Local ‘re-photographer’ to showcase Five Points history at libraryWritten by Chase Will | | firstname.lastname@example.org
Ben Morales has spent the past few years compiling old photos from the area and photographing them juxtaposed with the modern location in order to compare the past with the present.
The process, which he calls his Toledo Rephotography series, includes finding the exact location a photograph was taken and taking a picture of the picture at the site, highlighting changes over time.
“A lot of them aren’t Downtown, because those are the better known places, well-documented and well-photographed,” Morales said.
One area he has focused on is the Five Points neighborhood. At 6 p.m. Jan. 28, the West Toledo Library will host Morales for a presentation of his photographs, which explore Five Points history.
Part of Morales’ goal in juxtaposing the past with the present is giving residents in the area a sense of their roots. This stems from a TEDx talk he gave a few years ago in the city.
“The theme that year was reimagining Toledo and that’s exactly what I do with my photography series,” Morales said. “I show people different perspectives of places they’ve probably seen a dozen times, and give more of a historical context to everyday places.”
Just a few of the places Morales has documented are the Toledo Library, Lucas County courthouse, Toledo Art Museum and historic churches such as St. Patrick’s.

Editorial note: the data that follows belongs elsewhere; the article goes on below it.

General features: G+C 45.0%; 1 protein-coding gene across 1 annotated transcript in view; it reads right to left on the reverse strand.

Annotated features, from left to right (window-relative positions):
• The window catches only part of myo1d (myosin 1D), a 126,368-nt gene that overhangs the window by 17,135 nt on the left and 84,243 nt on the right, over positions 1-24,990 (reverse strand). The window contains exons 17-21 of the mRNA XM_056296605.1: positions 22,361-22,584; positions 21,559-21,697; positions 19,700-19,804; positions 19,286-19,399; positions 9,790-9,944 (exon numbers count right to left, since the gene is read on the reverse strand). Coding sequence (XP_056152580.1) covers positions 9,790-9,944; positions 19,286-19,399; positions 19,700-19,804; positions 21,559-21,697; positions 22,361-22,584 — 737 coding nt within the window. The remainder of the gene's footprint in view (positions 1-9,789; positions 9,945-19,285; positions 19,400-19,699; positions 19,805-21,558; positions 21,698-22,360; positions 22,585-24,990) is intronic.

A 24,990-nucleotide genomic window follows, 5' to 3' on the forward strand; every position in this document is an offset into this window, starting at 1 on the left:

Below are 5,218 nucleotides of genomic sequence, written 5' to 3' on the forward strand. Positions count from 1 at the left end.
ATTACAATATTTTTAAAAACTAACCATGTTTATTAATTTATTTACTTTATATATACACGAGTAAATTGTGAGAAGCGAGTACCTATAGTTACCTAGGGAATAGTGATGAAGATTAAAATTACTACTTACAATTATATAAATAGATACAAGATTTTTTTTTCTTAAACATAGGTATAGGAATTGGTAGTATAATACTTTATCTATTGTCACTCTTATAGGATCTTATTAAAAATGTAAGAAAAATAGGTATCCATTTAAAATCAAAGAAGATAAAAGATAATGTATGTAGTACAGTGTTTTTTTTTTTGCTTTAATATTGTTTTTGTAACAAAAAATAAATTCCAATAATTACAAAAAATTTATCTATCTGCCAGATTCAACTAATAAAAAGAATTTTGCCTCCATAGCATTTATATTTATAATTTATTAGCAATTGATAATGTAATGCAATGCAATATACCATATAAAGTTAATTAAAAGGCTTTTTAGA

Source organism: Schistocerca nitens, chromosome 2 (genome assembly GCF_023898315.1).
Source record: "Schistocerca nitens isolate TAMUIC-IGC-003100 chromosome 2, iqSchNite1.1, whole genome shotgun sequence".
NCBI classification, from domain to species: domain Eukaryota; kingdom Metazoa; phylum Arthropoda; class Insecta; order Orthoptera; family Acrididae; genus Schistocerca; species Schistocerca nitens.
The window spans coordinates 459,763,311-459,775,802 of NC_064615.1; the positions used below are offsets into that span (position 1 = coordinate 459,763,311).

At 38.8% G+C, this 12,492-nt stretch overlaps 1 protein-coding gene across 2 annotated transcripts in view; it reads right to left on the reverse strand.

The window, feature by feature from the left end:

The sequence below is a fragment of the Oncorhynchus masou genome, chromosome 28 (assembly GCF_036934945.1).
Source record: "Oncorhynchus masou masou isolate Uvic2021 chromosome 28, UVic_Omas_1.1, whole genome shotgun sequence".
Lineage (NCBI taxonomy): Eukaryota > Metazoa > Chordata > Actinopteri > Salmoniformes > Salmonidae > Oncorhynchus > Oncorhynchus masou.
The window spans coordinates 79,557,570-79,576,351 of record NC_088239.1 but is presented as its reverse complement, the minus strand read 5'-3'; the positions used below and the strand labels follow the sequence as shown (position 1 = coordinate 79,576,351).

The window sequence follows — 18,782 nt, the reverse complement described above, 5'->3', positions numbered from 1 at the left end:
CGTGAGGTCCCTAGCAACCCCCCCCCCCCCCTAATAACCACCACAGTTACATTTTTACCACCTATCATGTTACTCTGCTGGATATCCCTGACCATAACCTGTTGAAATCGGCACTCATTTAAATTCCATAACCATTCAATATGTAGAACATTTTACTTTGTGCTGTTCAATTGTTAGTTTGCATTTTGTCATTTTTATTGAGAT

The presentation was organized by Sam Melden of Sylvania Avenue Neighbors, an organization focused on the betterment of the community through the arts. Melden heard Morales’ TEDx talk and realized they had a common goal.
“His photography has done a lot to connect the Instagram-type generation to the history of Toledo,” Melden said. “I’m excited to see how conversation emerges after seeing these images.”
Melden also said it’s an exciting time to be a resident of the Five Points area as new artists emerge and find inspiration in the area’s many historical sites.
Morales began as a designer and film graduate who didn’t do much in the way of photography. When he got an iPhone several years ago, he found he could get high quality pictures while out on casual walks without carrying a heavy camera or needing to plan shoots ahead of time.
When he began posting his work on Instagram, Morales received a positive response from the community and explored new and interactive ways to incorporate the city’s history into his interests.
“Toledo gets a bad rap for having a poor economy and all this other stuff,” Morales said. “I wanted to show people that it’s very beautiful, and if you look hard enough you can still see that beauty.”
Morales’ photography can be viewed at www.instagram.com/benmorales.
A Q&A session with Morales will follow the free presentation.